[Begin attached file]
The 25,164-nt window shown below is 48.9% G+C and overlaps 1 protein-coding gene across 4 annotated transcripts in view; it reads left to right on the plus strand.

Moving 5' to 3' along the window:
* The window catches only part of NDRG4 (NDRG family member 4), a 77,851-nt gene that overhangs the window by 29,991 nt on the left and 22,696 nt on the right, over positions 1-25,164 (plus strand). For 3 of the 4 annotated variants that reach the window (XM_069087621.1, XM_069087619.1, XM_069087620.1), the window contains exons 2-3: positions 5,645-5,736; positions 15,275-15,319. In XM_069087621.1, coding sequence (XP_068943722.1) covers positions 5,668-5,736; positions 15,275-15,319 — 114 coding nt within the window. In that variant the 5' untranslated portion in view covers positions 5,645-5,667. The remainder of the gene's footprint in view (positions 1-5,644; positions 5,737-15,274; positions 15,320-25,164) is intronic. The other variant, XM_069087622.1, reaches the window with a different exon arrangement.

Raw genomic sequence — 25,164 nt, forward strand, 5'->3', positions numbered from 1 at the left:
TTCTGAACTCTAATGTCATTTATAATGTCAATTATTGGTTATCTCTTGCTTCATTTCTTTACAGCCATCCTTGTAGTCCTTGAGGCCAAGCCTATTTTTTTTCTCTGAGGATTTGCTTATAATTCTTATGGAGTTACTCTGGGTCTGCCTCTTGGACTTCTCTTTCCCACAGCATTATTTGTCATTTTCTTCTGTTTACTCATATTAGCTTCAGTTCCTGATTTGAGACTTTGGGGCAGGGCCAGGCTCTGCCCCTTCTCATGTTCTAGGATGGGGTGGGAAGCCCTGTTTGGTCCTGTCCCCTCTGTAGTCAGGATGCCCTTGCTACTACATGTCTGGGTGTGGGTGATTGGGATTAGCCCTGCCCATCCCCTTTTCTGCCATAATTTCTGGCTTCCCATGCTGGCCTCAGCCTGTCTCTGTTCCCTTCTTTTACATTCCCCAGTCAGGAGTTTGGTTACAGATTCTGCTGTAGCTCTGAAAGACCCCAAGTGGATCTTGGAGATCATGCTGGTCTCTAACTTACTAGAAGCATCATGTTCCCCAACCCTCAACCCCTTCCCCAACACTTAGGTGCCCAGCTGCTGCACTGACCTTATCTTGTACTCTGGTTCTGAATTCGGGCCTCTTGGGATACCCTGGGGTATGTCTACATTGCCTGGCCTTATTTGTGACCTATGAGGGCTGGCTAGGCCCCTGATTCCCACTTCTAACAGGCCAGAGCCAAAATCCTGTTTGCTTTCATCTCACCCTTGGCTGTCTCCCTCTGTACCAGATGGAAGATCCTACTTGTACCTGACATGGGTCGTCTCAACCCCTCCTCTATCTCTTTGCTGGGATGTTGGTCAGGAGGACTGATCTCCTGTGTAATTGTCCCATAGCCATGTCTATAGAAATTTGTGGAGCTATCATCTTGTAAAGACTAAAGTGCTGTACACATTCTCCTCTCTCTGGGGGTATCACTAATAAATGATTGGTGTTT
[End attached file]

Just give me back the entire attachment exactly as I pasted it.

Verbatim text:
The 25,164-nt window shown below is 48.9% G+C and overlaps 1 protein-coding gene across 4 annotated transcripts in view; it reads left to right on the plus strand.

Moving 5' to 3' along the window:
* The window catches only part of NDRG4 (NDRG family member 4), a 77,851-nt gene that overhangs the window by 29,991 nt on the left and 22,696 nt on the right, over positions 1-25,164 (plus strand). For 3 of the 4 annotated variants that reach the window (XM_069087621.1, XM_069087619.1, XM_069087620.1), the window contains exons 2-3: positions 5,645-5,736; positions 15,275-15,319. In XM_069087621.1, coding sequence (XP_068943722.1) covers positions 5,668-5,736; positions 15,275-15,319 — 114 coding nt within the window. In that variant the 5' untranslated portion in view covers positions 5,645-5,667. The remainder of the gene's footprint in view (positions 1-5,644; positions 5,737-15,274; positions 15,320-25,164) is intronic. The other variant, XM_069087622.1, reaches the window with a different exon arrangement.

Raw genomic sequence — 25,164 nt, forward strand, 5'->3', positions numbered from 1 at the left:
TTCTGAACTCTAATGTCATTTATAATGTCAATTATTGGTTATCTCTTGCTTCATTTCTTTACAGCCATCCTTGTAGTCCTTGAGGCCAAGCCTATTTTTTTTCTCTGAGGATTTGCTTATAATTCTTATGGAGTTACTCTGGGTCTGCCTCTTGGACTTCTCTTTCCCACAGCATTATTTGTCATTTTCTTCTGTTTACTCATATTAGCTTCAGTTCCTGATTTGAGACTTTGGGGCAGGGCCAGGCTCTGCCCCTTCTCATGTTCTAGGATGGGGTGGGAAGCCCTGTTTGGTCCTGTCCCCTCTGTAGTCAGGATGCCCTTGCTACTACATGTCTGGGTGTGGGTGATTGGGATTAGCCCTGCCCATCCCCTTTTCTGCCATAATTTCTGGCTTCCCATGCTGGCCTCAGCCTGTCTCTGTTCCCTTCTTTTACATTCCCCAGTCAGGAGTTTGGTTACAGATTCTGCTGTAGCTCTGAAAGACCCCAAGTGGATCTTGGAGATCATGCTGGTCTCTAACTTACTAGAAGCATCATGTTCCCCAACCCTCAACCCCTTCCCCAACACTTAGGTGCCCAGCTGCTGCACTGACCTTATCTTGTACTCTGGTTCTGAATTCGGGCCTCTTGGGATACCCTGGGGTATGTCTACATTGCCTGGCCTTATTTGTGACCTATGAGGGCTGGCTAGGCCCCTGATTCCCACTTCTAACAGGCCAGAGCCAAAATCCTGTTTGCTTTCATCTCACCCTTGGCTGTCTCCCTCTGTACCAGATGGAAGATCCTACTTGTACCTGACATGGGTCGTCTCAACCCCTCCTCTATCTCTTTGCTGGGATGTTGGTCAGGAGGACTGATCTCCTGTGTAATTGTCCCATAGCCATGTCTATAGAAATTTGTGGAGCTATCATCTTGTAAAGACTAAAGTGCTGTACACATTCTCCTCTCTCTGGGGGTATCACTAATAAATGATTGGTGTTT